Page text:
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Police official claims extremists still in Bangladesh
AGARTALA, OCT 16 (AGENCIES):
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Published on 17 Oct. 2010 12:30 AM IST
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The outgoing director general of police in India’s Tripura state has alleged that extremists from India are still operating from Bangladesh, pointing out that their strength considerably lessened, the Press Trust of India news agency reported on Friday.
Pranay Sahay said that the extremists were not having a good time in the neighbouring country due to the positive approach of the Awami League-led government there. “They (extremists) are still in Bangladesh, but not enjoying hitherto support from the authorities,” he told newsmen before hading over charge to new official K Salim Ali. Sahay would assume charge as special director general, eastern zone, of the Border Security Force (BSF) at Kolkata. “The mandatory Monday report sent to the DGP shows movement of mere six to seven extremists somewhere along the border on Bangladesh side,” the news agency quoted him as saying. “This is sharp in contrast to the situation when insurgency in the state was in its peak,” Sahay stated. In 2003, 45 camps of All Tripura Tiger Force (ATTF) and the National Liberation Front of Tripura (NLFT) were counted in Bangladeshi soil. But now it has come down to only 18 - 13 of NLFT and the rest of ATTF, he said while giving details of the extremists in Bangladesh.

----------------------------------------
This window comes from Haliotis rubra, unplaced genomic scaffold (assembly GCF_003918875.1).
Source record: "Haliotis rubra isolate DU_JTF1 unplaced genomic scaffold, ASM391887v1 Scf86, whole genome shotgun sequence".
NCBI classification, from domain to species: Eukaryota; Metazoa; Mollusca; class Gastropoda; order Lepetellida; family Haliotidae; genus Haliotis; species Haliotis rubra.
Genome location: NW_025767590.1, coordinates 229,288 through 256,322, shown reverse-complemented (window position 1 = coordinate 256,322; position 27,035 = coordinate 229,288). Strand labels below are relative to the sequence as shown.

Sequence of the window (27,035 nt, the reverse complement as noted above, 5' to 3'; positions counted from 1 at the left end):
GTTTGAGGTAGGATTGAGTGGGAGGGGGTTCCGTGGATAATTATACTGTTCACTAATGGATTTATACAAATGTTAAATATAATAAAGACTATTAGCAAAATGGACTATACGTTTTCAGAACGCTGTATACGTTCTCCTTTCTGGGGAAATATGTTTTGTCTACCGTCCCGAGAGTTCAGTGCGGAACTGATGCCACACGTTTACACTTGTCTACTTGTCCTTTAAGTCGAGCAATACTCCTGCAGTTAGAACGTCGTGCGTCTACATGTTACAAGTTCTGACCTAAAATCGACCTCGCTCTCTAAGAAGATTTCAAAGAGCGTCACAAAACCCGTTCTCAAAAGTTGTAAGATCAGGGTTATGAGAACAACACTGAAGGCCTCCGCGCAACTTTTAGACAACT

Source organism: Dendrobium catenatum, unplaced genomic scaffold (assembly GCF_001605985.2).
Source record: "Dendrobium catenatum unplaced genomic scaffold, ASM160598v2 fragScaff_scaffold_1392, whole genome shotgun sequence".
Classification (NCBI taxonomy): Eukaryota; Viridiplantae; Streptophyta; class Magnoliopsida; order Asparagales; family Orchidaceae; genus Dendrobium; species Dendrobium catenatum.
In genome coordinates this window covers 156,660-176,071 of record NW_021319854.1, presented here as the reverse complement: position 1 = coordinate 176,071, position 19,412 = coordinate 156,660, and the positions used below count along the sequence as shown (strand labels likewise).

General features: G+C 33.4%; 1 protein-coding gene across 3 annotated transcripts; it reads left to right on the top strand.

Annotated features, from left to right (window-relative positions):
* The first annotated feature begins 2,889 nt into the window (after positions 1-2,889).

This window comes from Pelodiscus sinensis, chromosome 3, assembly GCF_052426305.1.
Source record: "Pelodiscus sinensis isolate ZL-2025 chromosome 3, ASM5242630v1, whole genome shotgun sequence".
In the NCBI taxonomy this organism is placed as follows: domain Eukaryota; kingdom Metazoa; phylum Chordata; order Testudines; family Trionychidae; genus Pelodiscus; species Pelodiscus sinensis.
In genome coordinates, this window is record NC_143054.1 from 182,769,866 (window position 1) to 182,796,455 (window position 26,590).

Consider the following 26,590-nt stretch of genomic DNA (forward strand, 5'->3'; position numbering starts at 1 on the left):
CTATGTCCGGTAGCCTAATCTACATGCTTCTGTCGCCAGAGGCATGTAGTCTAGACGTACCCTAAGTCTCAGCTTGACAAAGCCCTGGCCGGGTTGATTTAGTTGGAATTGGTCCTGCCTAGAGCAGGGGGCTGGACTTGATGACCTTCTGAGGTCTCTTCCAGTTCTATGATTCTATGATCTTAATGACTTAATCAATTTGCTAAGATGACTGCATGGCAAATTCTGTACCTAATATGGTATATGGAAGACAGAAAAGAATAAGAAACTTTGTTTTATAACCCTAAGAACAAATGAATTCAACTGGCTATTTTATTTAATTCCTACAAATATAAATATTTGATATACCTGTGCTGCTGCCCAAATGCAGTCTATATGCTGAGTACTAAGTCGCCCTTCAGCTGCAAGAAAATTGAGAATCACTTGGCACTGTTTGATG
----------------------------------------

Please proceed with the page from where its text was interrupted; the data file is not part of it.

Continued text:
Moreover, the existing camps which were located 3 to 4 kilometres from the border have been shifted to some 12 kilometers from the border. Providing security for extension of railway track up to Agartala through hills and terrains braving insurgency was one of biggest achievements of the Tripura police, the PTI reported. Many security men, construction staffs and labourers laid down lives in attacks by the extremists for this precautious work ran for several years.
When asked if ATTF chief Ranjit Debbarma and NLFT president Biswamohan Debbarma are still present in Bangladesh, Pranay Sahay said they were very clear about this and Bangladesh government should hand them over to India.
The IPS officer who served in Tripura more than two decades said he would have a serious responsibility as special director general of the BSF understanding easterner frontier is little tougher than that of western frontier.
Sahay said extensive security measures including elaborate deployment of security men, watch towers, door frame metal detectors in selected pandals and makeshift police booths are in place for the ensuing Durga puja festival in Tripura, the news agency reported. agencies

 
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